A group of people walking their dogs in a suburb of Boston Monday found a weathered and beaten balloon with a message that touched a whole community.
They spotted the white balloon in a school yard there. They picked it up and saw there was a note attached that said, “In memory of Mason Hopkins. You will be missed by Western Primary.”
Three days earlier, the kindergarten, first- and second-graders at Western released 1,500 balloons of all colors to honor their friend Mason who died Oct. 5 after a three-year battle with brain cancer.
Before the release, Mason’s teacher told the students gathered on the playground, “One of Mason’s best gifts was his ability to fill our buckets with just his friendly smile. Because Mason touched our hearts in such a special way, we wanted to share that feeling with others. We hope that anyone who sees these balloons in the air today or finds them when they land will also smile and share their smile with others.”
His teacher’s wish would soon come true.
One lonely, white balloon floated 945 miles before falling to the ground at CD Hunking Middle School in Haverhill, Mass.
Principal Jared Fulgoni said a group of families walking their dogs Monday morning found it in the school yard, which is tucked into the neighborhood.
When he pulled into the parking lot to start the school day, the families raced over to meet him, eager to share what they found.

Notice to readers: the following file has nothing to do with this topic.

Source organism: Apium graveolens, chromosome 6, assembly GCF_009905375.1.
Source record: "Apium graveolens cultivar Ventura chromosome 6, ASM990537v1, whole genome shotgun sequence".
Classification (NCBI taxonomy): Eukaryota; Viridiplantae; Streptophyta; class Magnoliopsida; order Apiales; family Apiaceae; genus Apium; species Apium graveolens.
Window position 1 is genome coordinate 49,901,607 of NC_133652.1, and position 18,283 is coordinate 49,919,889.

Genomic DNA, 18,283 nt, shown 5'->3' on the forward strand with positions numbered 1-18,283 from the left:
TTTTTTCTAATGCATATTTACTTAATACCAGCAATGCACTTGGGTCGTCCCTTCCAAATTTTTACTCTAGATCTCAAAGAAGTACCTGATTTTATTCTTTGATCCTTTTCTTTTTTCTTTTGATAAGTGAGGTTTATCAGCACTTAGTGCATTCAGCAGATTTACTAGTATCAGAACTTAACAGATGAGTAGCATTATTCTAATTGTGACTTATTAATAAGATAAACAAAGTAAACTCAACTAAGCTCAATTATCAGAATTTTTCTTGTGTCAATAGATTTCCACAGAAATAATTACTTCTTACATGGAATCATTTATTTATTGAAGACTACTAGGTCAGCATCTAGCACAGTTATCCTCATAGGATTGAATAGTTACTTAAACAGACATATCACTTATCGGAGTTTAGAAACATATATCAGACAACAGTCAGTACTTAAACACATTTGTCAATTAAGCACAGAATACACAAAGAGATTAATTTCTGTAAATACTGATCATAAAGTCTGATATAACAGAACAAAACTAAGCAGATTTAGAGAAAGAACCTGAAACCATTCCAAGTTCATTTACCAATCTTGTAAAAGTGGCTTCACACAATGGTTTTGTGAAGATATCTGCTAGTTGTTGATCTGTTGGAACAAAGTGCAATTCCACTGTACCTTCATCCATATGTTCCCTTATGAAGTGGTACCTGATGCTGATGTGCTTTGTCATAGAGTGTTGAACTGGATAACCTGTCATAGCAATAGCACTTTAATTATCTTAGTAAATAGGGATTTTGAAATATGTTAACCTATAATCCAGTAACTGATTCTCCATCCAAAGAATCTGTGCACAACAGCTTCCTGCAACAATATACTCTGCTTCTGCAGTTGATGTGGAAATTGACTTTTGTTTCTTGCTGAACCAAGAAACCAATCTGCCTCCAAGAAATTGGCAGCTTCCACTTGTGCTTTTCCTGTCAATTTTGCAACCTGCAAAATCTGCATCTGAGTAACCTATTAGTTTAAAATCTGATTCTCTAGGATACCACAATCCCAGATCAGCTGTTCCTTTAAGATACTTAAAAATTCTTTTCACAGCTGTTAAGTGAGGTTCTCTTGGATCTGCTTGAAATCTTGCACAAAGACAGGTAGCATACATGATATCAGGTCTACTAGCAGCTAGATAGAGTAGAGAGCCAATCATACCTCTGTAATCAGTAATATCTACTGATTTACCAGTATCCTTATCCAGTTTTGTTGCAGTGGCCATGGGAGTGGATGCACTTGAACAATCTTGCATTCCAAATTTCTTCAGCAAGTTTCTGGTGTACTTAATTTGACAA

“These people were incredibly moved by it,” he said.
He was dumbfounded at first. They told him it came all the way from Indiana. But could that be? Boston would make sense, he said. Even Connecticut seemed plausible. But Indiana?
Some staff members searched Mason’s name online and found both his obituary and a Tribune story about the Friday balloon release.
Fulgoni passed the story on to teachers who then shared it with students. Soon all 500 people at the school knew who Mason was. They knew the 7-year-old was a charmer who called all girls “princesses.” They knew he liked soccer and motorcycles.
And they knew he died too soon after losing his fight with brain cancer. That made his story extra special for everyone at Hunking, Fulgoni said.
Several years ago, the night janitor at the school lost his 8-year-old son to brain cancer. And a student at the middle school recently died of cancer.
Students and teachers at the school grieved for a long time after that — just like Mason’s classmates and teachers are grieving now.
“So for us to have had this balloon float down to us was a powerful experience,” Fulgoni said. “It had given its all to make it here. It was weathered and beaten. It was in pretty rough shape.”
The story, Fulgoni said, has given them another reason to smile, just as Mason would have wanted.
Western Primary School Principal Steve Arthur was surprised when staff at the Massachusetts school reached out to him Monday to recount the story of the white balloon.
Teachers in Russiaville will talk to their young children about the balloon’s journey. They’re using it as an educational opportunity and another way to honor Mason.
“He loved coming to school,” Arthur said. “He loved to learn. He would be excited to find out where the balloons ended up. We hope to use this in a positive way.”
The experience could involve the students at Fulgoni’s school. The middle school principal said he wants his students to write letters to the children at Western Primary. He wants the two schools to stay connected now that Mason brought them together.
“Part of Mason made it here to us,” he said. “I want to connect our schools around the life of this young man.”
Lindsey Ziliak, Tribune education reporter, can be reached at 765-454-8585 or at email@example.com